The revised steering system is a reminder that, for feedback and precision, nothing beats a set-up neither burdened by the weight of an engine nor handicapped by part-time traction duties. This rack-and-pinion system is a joy, every bit as good at taking you by the palms as it is being guided by your hands. Totally devoid of distracting finger exercises, the single-function alcantara three-spoke wheel is a very special control unit that bonds man and machine to perfection. In the Cayman GT4, it’s above all the steering that encourages you to take a minor road just because you can. Every turn-in is followed by a reward, because winding off lock generates its own unique haptic dynamics, because weight and gearing feel like natural elongations of the driver’s arms. The awesome directional agility is backed up by a comforting calm over the rough stuff, bumps and potholes, camber changes and longitudinal grooves. On sub-standard ground, the helm is soothingly well damped and detoxifyingly stressless.
The classic manual six-speeder is a lovely transmission too. But I would still rather have the PDK ’box, thank you very much. Let me explain. The manual gets full marks for quick throws, accuracy and ease of use. Praise is also due to the nicely progressive and sufficiently power-assisted clutch. And yet, when you drive the GT4 in high-rev knife-between-teeth fashion, upshifts must for the blink of an eye split massive momentums, which takes its time or the cogs will grind in anger. Also, life is sadly not all about having fun on the twisties. More often than not, you’re stuck in traffic, pottering along at 20 to 50mph or inching forward in stop-and-go increments. The ability to stick it in Drive is a real boon in such all too common circumstances. I’m told a PDK will be available from August 2020, in both the 718 Cayman GT4 and its open-top partner, the 718 Spyder 982.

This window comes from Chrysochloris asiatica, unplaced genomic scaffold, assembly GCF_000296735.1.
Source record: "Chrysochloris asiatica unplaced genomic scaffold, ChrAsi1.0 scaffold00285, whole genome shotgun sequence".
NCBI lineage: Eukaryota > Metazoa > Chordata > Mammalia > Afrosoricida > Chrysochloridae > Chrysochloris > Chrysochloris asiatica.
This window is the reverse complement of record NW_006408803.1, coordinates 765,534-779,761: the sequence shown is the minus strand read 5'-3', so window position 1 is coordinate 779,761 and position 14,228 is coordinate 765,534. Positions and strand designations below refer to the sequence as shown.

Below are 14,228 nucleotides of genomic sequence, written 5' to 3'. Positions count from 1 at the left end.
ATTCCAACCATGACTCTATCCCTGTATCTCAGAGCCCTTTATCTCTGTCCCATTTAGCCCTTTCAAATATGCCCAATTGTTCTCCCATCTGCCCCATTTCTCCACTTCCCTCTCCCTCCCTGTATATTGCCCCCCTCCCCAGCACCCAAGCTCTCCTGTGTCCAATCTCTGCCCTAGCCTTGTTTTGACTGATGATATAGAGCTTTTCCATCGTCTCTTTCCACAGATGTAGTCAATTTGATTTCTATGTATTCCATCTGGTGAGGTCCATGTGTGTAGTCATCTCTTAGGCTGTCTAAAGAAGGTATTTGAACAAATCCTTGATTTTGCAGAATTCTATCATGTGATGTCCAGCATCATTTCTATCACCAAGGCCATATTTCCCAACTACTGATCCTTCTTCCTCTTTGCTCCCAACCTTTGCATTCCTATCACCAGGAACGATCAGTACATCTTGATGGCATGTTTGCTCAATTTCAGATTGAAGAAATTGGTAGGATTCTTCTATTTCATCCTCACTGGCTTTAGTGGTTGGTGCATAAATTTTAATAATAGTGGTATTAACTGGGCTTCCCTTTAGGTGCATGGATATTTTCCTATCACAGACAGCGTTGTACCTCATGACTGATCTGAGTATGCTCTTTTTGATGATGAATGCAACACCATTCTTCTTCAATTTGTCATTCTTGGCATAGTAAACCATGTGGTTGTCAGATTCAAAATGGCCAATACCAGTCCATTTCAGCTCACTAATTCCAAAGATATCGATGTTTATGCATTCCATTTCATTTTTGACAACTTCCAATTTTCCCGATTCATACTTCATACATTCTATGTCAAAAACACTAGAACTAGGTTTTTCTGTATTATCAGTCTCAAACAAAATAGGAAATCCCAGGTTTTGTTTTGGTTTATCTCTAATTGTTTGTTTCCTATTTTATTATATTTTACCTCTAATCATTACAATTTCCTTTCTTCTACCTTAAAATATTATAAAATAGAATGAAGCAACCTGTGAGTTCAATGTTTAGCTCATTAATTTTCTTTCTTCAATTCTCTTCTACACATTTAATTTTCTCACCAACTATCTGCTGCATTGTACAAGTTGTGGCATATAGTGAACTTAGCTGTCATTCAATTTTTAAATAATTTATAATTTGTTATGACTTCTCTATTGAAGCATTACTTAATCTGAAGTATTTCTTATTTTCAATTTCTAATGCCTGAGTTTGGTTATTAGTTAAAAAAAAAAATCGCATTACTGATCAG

Although carbon-ceramic brakes are coming down in price from one model year to the next, they are still a £5597 option on the new GT4. They only really make sense when the car in question spends enough time on track to justify the expenditure. If that’s not the case, don’t bother; stay with the slightly smaller red-calipered standard set-up. After all, PCCB needs hot discs and pads to deliver, it doesn’t like heavy rain and standing water, it can be noisy in cold weather, and it costs an arm and a leg in replacement parts. The yellow test car was of course fitted with yellow PCCB calipers, yellow belts and yellow contrast stitching, so we felt compelled to exercise the fade-fee stopping power, relish the totally consistent pedal effort and marvel at the extra initial bite all of which duly yellowed the complexion on the passenger’s face. At 1420kg, this featherweight Porsche is indeed the dream tool for late-brakers and lift-off-then-turn-in artists.